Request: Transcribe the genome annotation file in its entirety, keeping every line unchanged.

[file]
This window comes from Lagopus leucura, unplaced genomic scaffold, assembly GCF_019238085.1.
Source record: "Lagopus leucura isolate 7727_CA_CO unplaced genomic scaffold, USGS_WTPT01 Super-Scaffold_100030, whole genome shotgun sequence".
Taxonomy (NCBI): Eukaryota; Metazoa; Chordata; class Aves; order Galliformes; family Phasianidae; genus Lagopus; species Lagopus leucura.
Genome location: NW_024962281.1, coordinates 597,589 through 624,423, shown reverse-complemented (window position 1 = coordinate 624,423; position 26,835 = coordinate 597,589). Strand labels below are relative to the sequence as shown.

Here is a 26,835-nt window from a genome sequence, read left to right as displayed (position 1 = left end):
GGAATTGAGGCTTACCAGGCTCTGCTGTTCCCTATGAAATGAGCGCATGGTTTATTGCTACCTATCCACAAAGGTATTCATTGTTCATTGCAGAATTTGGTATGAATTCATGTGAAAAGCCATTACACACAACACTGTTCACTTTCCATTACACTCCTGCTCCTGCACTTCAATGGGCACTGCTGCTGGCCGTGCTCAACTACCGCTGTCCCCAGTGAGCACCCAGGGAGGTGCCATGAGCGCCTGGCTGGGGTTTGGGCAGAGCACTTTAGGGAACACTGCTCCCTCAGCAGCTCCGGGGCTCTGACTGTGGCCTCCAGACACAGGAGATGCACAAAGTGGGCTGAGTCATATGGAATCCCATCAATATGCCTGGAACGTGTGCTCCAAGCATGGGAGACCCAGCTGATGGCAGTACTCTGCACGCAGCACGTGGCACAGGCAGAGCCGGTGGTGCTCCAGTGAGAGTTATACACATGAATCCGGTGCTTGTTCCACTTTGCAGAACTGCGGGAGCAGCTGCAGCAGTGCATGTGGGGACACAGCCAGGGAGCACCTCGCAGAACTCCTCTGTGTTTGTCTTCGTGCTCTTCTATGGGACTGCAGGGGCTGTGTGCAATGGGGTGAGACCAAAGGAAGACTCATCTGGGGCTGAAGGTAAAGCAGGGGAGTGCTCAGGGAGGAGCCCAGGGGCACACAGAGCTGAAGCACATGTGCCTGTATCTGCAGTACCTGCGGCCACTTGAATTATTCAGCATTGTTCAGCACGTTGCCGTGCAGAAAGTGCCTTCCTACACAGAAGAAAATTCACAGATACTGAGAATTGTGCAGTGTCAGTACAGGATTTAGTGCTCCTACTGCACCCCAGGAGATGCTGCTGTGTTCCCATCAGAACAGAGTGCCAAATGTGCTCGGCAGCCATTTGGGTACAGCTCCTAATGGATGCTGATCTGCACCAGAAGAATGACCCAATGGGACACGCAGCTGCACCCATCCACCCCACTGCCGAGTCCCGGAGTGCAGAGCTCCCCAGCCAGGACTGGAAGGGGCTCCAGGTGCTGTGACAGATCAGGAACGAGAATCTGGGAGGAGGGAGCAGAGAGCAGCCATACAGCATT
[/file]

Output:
This window comes from Lagopus leucura, unplaced genomic scaffold, assembly GCF_019238085.1.
Source record: "Lagopus leucura isolate 7727_CA_CO unplaced genomic scaffold, USGS_WTPT01 Super-Scaffold_100030, whole genome shotgun sequence".
Taxonomy (NCBI): Eukaryota; Metazoa; Chordata; class Aves; order Galliformes; family Phasianidae; genus Lagopus; species Lagopus leucura.
Genome location: NW_024962281.1, coordinates 597,589 through 624,423, shown reverse-complemented (window position 1 = coordinate 624,423; position 26,835 = coordinate 597,589). Strand labels below are relative to the sequence as shown.

Here is a 26,835-nt window from a genome sequence, read left to right as displayed (position 1 = left end):
GGAATTGAGGCTTACCAGGCTCTGCTGTTCCCTATGAAATGAGCGCATGGTTTATTGCTACCTATCCACAAAGGTATTCATTGTTCATTGCAGAATTTGGTATGAATTCATGTGAAAAGCCATTACACACAACACTGTTCACTTTCCATTACACTCCTGCTCCTGCACTTCAATGGGCACTGCTGCTGGCCGTGCTCAACTACCGCTGTCCCCAGTGAGCACCCAGGGAGGTGCCATGAGCGCCTGGCTGGGGTTTGGGCAGAGCACTTTAGGGAACACTGCTCCCTCAGCAGCTCCGGGGCTCTGACTGTGGCCTCCAGACACAGGAGATGCACAAAGTGGGCTGAGTCATATGGAATCCCATCAATATGCCTGGAACGTGTGCTCCAAGCATGGGAGACCCAGCTGATGGCAGTACTCTGCACGCAGCACGTGGCACAGGCAGAGCCGGTGGTGCTCCAGTGAGAGTTATACACATGAATCCGGTGCTTGTTCCACTTTGCAGAACTGCGGGAGCAGCTGCAGCAGTGCATGTGGGGACACAGCCAGGGAGCACCTCGCAGAACTCCTCTGTGTTTGTCTTCGTGCTCTTCTATGGGACTGCAGGGGCTGTGTGCAATGGGGTGAGACCAAAGGAAGACTCATCTGGGGCTGAAGGTAAAGCAGGGGAGTGCTCAGGGAGGAGCCCAGGGGCACACAGAGCTGAAGCACATGTGCCTGTATCTGCAGTACCTGCGGCCACTTGAATTATTCAGCATTGTTCAGCACGTTGCCGTGCAGAAAGTGCCTTCCTACACAGAAGAAAATTCACAGATACTGAGAATTGTGCAGTGTCAGTACAGGATTTAGTGCTCCTACTGCACCCCAGGAGATGCTGCTGTGTTCCCATCAGAACAGAGTGCCAAATGTGCTCGGCAGCCATTTGGGTACAGCTCCTAATGGATGCTGATCTGCACCAGAAGAATGACCCAATGGGACACGCAGCTGCACCCATCCACCCCACTGCCGAGTCCCGGAGTGCAGAGCTCCCCAGCCAGGACTGGAAGGGGCTCCAGGTGCTGTGACAGATCAGGAACGAGAATCTGGGAGGAGGGAGCAGAGAGCAGCCATACAGCATT